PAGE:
4       <map:part src="cocoon:/build-info"/>
          5       <map:part src="cocoon:/tab-{0}"/>
          6       <map:part src="cocoon:/menu-{0}"/>
          7       <map:part src="cocoon:/body-{0}"/>
          8     </map:aggregate>
          9     <map:call resource="skinit">
          10      <map:parameter name="type" value=""/>
          11      <map:parameter name="path" value="{0}"/>
          12    </map:call>
          13  </map:match>

So index.html is formed by aggregating skinconf.xml, build-info, body-index.html and menu-index.html and tab-index.html and then applying the site-to-xhtml.xsl stylesheet to the result.

The conversion from to site-to-xhtml.xsl (line 10 above) is handled by the locationmap in this fragment from locationmap-transforms.xml:

          <match pattern="transform.*.*">
              <location src="{properties:skins-dir}{}/xslt/html/{1}-to-{2}.xsl" />
              <location src="{forrest:forrest.context}/skins/{}/xslt/html/{1}-to-{2}.xsl"/>
              <location src="{forrest:forrest.context}/skins/common/xslt/html/{1}-to-{2}.xsl"/>
              <location src="{forrest:forrest.stylesheets}/{1}-to-{2}.xsl"/>

There is a nearly identical matcher for HTML files in subdirectories:

          <map:match pattern="**/*.html">
            <map:aggregate element="site">
              <map:part src="cocoon:/skinconf.xml"/>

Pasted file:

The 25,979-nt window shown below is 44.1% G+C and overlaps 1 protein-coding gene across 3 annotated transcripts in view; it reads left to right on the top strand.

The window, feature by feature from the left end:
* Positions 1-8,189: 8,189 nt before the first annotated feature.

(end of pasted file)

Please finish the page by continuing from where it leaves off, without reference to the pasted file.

<map:part src="cocoon:/build-info"/>
              <map:part src="cocoon:/{1}/tab-{2}.html"/>
              <map:part src="cocoon:/{1}/menu-{2}.html"/>
              <map:part src="cocoon:/{1}/body-{2}.html"/>
            <map:call resource="skinit">
              <map:parameter name="type" value=""/>
              <map:parameter name="path" value="{0}"/>

Intermediate pipelines

Page body

Here is the matcher which generates the page body:

          1   <map:match pattern="**body-*.html">
          2     <map:generate src="cocoon:/{1}{2}.xml"/>
          3     <map:transform type="idgen"/>
          4     <map:transform src="{lm:transform.xml.xml-xpointer-attributes}"/>
          5     <map:transform type="xinclude"/>
          6     <map:transform type="linkrewriter" src="cocoon:/{1}linkmap-{2}.html"/>
          7     <map:transform src="{lm:transform.html.broken-links}" />
          8     <map:call resource="skinit">